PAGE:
The Workplace Safety and Insurance Act’s age cut-off for loss of earnings benefits does not violate the Canadian Charter of Rights and Freedoms, Ontario’s Divisional Court decided in Gouthro v. Workplace Safety and Insurance Appeals Tribunal et al.
Facts of the case
Daniel Gouthro started working with the City of Toronto as a parks attendant in 1988. On February 5, 2001, he fell and hit his head on a locker. He was 63 years old at the time. As a result, he suffered cervical and lumbar strains. Consequently, he was granted loss of earning benefits until he turned 65, the compulsory retirement age in the City of Toronto.
Gouthro had also suffered a compensable back injury in 1982 and was receiving a monthly lifetime pension as a result.
Section 43(1)(c) of the Workplace Safety and Insurance Act (WSIA) provides that workers who are 63 years of age or older on the date of the injury are eligible for up to two years of loss of earnings (LOE) benefits after the injury. This is an exception to section 43(1)(b) of the WSIA, which terminates LOE benefits at age 65 for those who are injured before age 63.
Specifically, the law says:
A worker who has a loss of earnings as a result of the injury is entitled to payments under this section beginning when the loss of earnings begins. The payments continue until the earliest of:
(a) The day on which the worker’s loss of earnings ceases;
(b) The day on which the worker reaches 65 years of age, if the worker was less than 63 years of age on the date of the injury;
(c) Two years after the date of the injury, if the worker was 63 years of age or older on the date of the injury;
(d) The day on which the worker is no longer impaired as a result of the injury.
In order to be entitled to this exception the worker must demonstrate that they intended to continue working past age 65, therefore suffering a loss of earnings.
That is exactly how the law was applied for Gouthro.
Although he was originally awarded benefits until he turned 65, the loss of earning benefits were extended to February 5, 2003 (for two full years after he was injured), because he was able to show that he would have continued working beyond age 65 if not for the compensable injury.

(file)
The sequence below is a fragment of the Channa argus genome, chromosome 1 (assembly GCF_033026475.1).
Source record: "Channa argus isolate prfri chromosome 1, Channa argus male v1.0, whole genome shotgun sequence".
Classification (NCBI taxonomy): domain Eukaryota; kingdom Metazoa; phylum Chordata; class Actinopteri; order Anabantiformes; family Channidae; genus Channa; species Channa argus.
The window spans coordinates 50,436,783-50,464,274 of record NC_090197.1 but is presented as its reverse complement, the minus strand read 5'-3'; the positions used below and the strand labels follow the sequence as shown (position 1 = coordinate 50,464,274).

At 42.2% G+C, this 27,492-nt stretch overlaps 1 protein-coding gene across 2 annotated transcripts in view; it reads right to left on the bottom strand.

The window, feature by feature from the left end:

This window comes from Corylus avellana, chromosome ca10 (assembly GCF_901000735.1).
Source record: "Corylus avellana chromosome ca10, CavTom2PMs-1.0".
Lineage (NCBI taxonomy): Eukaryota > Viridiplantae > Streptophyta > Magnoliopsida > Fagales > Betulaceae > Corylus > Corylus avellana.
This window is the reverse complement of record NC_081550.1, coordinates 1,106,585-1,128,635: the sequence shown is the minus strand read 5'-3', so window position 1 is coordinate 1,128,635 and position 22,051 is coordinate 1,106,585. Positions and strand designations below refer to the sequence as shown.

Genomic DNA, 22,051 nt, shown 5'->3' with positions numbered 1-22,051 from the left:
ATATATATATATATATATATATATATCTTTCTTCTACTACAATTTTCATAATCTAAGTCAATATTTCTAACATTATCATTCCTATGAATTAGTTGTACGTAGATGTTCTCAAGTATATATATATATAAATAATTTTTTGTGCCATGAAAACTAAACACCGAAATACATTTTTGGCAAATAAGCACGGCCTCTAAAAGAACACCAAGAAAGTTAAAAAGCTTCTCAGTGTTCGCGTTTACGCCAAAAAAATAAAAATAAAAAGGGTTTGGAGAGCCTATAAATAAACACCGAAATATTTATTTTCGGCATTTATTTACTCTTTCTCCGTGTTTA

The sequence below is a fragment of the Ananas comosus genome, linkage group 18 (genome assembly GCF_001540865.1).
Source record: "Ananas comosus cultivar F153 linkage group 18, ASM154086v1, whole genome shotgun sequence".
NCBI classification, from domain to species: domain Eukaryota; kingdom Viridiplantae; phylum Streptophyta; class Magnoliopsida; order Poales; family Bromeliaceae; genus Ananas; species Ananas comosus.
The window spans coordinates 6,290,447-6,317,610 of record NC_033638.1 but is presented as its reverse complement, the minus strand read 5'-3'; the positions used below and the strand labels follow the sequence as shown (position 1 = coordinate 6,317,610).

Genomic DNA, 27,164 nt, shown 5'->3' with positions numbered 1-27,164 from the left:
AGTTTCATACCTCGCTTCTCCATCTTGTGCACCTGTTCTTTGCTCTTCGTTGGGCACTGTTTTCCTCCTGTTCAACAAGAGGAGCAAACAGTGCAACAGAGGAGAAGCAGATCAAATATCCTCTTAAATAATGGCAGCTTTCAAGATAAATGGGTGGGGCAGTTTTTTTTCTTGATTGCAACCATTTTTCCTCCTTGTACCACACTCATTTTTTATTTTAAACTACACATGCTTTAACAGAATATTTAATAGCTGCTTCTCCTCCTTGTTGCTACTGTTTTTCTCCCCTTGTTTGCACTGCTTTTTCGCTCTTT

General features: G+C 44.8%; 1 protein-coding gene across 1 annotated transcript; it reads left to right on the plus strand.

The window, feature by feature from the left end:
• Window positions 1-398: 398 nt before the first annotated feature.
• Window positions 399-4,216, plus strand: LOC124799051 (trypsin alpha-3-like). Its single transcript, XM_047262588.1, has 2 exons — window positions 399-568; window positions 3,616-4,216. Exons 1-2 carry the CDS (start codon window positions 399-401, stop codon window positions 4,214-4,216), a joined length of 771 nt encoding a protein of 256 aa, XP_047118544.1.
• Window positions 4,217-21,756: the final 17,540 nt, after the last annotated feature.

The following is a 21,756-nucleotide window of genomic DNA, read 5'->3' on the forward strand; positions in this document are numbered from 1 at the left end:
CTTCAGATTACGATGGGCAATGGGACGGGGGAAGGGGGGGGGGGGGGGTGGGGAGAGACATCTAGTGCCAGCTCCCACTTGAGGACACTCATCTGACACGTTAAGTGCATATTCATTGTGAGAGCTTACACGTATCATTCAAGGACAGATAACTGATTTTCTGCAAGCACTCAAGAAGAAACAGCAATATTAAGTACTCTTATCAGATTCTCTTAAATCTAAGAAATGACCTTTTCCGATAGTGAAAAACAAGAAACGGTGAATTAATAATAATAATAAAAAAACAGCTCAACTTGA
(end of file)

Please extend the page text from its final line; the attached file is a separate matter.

Gouthro decided to contest the limit set out in the Workplace Safety and Insurance Act regarding the receipt of WSIB loss of earnings benefits as unconstitutional because it discriminates on the basis of age. In his application for judicial review to the Workplace Safety and Insurance Appeals Tribunal, he sought:
- A declaration that s. 43(1)(c) of the WSIA is of no force or effect because it contravenes s.15(1) of the Canadian Charter of Rights and Freedoms; and
- An order directing the Workplace Safety and insurance Board to pay loss of earnings benefits to him from the date of his injury until age 71
Gouthro’s application makes a clear attack on the exception in s. 43(1)(c):
“Section 15(1) of the Charter is contravened by section 43(1)(c) of the WSIA because it discriminates against workers on the basis of age, with respect to provision of benefits.”
The tribunal had to determine whether the impugned section discriminated against Gouthro on the basis of his age.
Gouthro was not successful. Although the section clearly creates a distinction based on age, the tribunal found that the two-year exception was based on expert evidence that relied on Statistics Canada data from 2008 showing that almost 90 percent of workers had retired by age 65. This provision offers practical ways to give older workers some flexibility. As stated by the tribunal majority:
“s. 43(1)(c) provided flexibility in LOE benefits to older workers while avoiding the problem of predicting when a worker would have retired. The Tribunal majority found that this approach was necessary to make sure that available benefits were appropriately targeted.”
Gouthro, still not satisfied, appealed the WSIAT decision to Ontario’s Superior Court of Justice, Divisional Court.
There were two questions the court had to deal with to confirm or reject the tribunal’s decision. First, does s. 43(1)(c) create a distinction based on age, and second, if so, does this distinction create a disadvantage by perpetuating prejudice or stereotyping?
On December 17, 2014, the court upheld the WSIAT decision and found that, while it was a clear the Act created a distinction based on age, the WSIA’s cut-off of loss of earnings benefits “does not create a disadvantage based on a stereotypical attribute.”